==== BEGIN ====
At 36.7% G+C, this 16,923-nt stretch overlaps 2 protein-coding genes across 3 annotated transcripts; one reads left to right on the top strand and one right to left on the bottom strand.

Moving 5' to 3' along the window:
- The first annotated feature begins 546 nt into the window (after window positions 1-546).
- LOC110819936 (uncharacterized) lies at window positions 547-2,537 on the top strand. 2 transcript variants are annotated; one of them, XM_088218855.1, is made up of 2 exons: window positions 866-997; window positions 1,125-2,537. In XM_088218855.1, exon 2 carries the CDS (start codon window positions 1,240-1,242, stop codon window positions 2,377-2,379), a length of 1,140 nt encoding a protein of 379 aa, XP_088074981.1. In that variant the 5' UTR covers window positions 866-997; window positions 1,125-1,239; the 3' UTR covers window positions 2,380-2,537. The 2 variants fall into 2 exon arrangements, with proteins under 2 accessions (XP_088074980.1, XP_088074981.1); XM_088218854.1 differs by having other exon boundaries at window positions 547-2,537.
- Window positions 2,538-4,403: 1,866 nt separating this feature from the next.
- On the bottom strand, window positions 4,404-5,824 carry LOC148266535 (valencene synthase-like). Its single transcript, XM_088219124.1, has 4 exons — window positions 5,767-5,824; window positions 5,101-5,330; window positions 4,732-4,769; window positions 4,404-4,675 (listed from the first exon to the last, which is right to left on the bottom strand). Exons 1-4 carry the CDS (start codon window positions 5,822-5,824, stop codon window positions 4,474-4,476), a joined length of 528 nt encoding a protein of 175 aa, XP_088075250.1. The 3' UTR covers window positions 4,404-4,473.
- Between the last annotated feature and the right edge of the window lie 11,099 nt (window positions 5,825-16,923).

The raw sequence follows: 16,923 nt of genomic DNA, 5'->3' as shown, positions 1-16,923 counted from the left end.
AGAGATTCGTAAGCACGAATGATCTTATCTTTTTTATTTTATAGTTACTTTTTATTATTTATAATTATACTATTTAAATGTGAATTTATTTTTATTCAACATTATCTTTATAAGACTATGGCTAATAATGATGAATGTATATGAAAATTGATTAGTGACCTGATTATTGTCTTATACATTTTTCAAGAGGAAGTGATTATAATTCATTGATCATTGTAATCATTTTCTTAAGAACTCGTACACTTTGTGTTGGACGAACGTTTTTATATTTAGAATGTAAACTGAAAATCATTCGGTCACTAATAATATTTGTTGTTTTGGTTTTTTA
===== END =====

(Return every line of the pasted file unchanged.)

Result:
At 36.7% G+C, this 16,923-nt stretch overlaps 2 protein-coding genes across 3 annotated transcripts; one reads left to right on the top strand and one right to left on the bottom strand.

Moving 5' to 3' along the window:
- The first annotated feature begins 546 nt into the window (after window positions 1-546).
- LOC110819936 (uncharacterized) lies at window positions 547-2,537 on the top strand. 2 transcript variants are annotated; one of them, XM_088218855.1, is made up of 2 exons: window positions 866-997; window positions 1,125-2,537. In XM_088218855.1, exon 2 carries the CDS (start codon window positions 1,240-1,242, stop codon window positions 2,377-2,379), a length of 1,140 nt encoding a protein of 379 aa, XP_088074981.1. In that variant the 5' UTR covers window positions 866-997; window positions 1,125-1,239; the 3' UTR covers window positions 2,380-2,537. The 2 variants fall into 2 exon arrangements, with proteins under 2 accessions (XP_088074980.1, XP_088074981.1); XM_088218854.1 differs by having other exon boundaries at window positions 547-2,537.
- Window positions 2,538-4,403: 1,866 nt separating this feature from the next.
- On the bottom strand, window positions 4,404-5,824 carry LOC148266535 (valencene synthase-like). Its single transcript, XM_088219124.1, has 4 exons — window positions 5,767-5,824; window positions 5,101-5,330; window positions 4,732-4,769; window positions 4,404-4,675 (listed from the first exon to the last, which is right to left on the bottom strand). Exons 1-4 carry the CDS (start codon window positions 5,822-5,824, stop codon window positions 4,474-4,476), a joined length of 528 nt encoding a protein of 175 aa, XP_088075250.1. The 3' UTR covers window positions 4,404-4,473.
- Between the last annotated feature and the right edge of the window lie 11,099 nt (window positions 5,825-16,923).

The raw sequence follows: 16,923 nt of genomic DNA, 5'->3' as shown, positions 1-16,923 counted from the left end.
AGAGATTCGTAAGCACGAATGATCTTATCTTTTTTATTTTATAGTTACTTTTTATTATTTATAATTATACTATTTAAATGTGAATTTATTTTTATTCAACATTATCTTTATAAGACTATGGCTAATAATGATGAATGTATATGAAAATTGATTAGTGACCTGATTATTGTCTTATACATTTTTCAAGAGGAAGTGATTATAATTCATTGATCATTGTAATCATTTTCTTAAGAACTCGTACACTTTGTGTTGGACGAACGTTTTTATATTTAGAATGTAAACTGAAAATCATTCGGTCACTAATAATATTTGTTGTTTTGGTTTTTTA